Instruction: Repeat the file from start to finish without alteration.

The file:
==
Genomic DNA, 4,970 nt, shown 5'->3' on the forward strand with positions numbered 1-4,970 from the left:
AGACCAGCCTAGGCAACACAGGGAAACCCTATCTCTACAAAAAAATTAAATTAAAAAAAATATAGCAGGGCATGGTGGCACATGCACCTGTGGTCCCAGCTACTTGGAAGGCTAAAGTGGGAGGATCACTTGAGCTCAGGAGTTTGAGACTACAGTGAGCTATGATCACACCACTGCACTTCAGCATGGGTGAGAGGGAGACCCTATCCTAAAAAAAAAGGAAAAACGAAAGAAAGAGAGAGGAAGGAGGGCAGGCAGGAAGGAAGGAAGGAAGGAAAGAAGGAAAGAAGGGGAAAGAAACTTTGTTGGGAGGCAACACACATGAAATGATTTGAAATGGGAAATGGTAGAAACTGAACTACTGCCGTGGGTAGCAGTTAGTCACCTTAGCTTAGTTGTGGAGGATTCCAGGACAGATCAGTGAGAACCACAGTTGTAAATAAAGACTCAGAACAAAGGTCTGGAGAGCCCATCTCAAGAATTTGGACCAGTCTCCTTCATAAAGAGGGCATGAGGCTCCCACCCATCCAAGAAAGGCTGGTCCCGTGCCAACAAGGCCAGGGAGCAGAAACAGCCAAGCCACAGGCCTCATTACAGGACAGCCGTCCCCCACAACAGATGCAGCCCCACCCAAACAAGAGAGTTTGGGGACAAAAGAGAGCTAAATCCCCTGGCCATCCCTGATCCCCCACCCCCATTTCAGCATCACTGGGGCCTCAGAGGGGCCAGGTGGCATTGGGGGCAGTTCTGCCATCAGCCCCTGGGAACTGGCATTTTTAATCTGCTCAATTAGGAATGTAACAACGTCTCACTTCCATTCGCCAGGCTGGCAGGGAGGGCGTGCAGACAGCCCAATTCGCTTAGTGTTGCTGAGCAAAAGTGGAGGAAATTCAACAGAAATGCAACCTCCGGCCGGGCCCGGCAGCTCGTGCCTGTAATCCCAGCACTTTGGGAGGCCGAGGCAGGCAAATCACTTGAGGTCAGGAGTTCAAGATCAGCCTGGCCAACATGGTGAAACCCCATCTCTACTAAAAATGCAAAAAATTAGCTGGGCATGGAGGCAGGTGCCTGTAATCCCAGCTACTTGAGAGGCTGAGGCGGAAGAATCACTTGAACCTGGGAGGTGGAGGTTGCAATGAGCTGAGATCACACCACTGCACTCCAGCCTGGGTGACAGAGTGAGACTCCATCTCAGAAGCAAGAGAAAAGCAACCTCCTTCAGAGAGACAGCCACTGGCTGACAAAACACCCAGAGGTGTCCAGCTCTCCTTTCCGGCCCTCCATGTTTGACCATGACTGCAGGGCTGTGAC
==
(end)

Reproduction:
Genomic DNA, 4,970 nt, shown 5'->3' on the forward strand with positions numbered 1-4,970 from the left:
AGACCAGCCTAGGCAACACAGGGAAACCCTATCTCTACAAAAAAATTAAATTAAAAAAAATATAGCAGGGCATGGTGGCACATGCACCTGTGGTCCCAGCTACTTGGAAGGCTAAAGTGGGAGGATCACTTGAGCTCAGGAGTTTGAGACTACAGTGAGCTATGATCACACCACTGCACTTCAGCATGGGTGAGAGGGAGACCCTATCCTAAAAAAAAAGGAAAAACGAAAGAAAGAGAGAGGAAGGAGGGCAGGCAGGAAGGAAGGAAGGAAGGAAAGAAGGAAAGAAGGGGAAAGAAACTTTGTTGGGAGGCAACACACATGAAATGATTTGAAATGGGAAATGGTAGAAACTGAACTACTGCCGTGGGTAGCAGTTAGTCACCTTAGCTTAGTTGTGGAGGATTCCAGGACAGATCAGTGAGAACCACAGTTGTAAATAAAGACTCAGAACAAAGGTCTGGAGAGCCCATCTCAAGAATTTGGACCAGTCTCCTTCATAAAGAGGGCATGAGGCTCCCACCCATCCAAGAAAGGCTGGTCCCGTGCCAACAAGGCCAGGGAGCAGAAACAGCCAAGCCACAGGCCTCATTACAGGACAGCCGTCCCCCACAACAGATGCAGCCCCACCCAAACAAGAGAGTTTGGGGACAAAAGAGAGCTAAATCCCCTGGCCATCCCTGATCCCCCACCCCCATTTCAGCATCACTGGGGCCTCAGAGGGGCCAGGTGGCATTGGGGGCAGTTCTGCCATCAGCCCCTGGGAACTGGCATTTTTAATCTGCTCAATTAGGAATGTAACAACGTCTCACTTCCATTCGCCAGGCTGGCAGGGAGGGCGTGCAGACAGCCCAATTCGCTTAGTGTTGCTGAGCAAAAGTGGAGGAAATTCAACAGAAATGCAACCTCCGGCCGGGCCCGGCAGCTCGTGCCTGTAATCCCAGCACTTTGGGAGGCCGAGGCAGGCAAATCACTTGAGGTCAGGAGTTCAAGATCAGCCTGGCCAACATGGTGAAACCCCATCTCTACTAAAAATGCAAAAAATTAGCTGGGCATGGAGGCAGGTGCCTGTAATCCCAGCTACTTGAGAGGCTGAGGCGGAAGAATCACTTGAACCTGGGAGGTGGAGGTTGCAATGAGCTGAGATCACACCACTGCACTCCAGCCTGGGTGACAGAGTGAGACTCCATCTCAGAAGCAAGAGAAAAGCAACCTCCTTCAGAGAGACAGCCACTGGCTGACAAAACACCCAGAGGTGTCCAGCTCTCCTTTCCGGCCCTCCATGTTTGACCATGACTGCAGGGCTGTGAC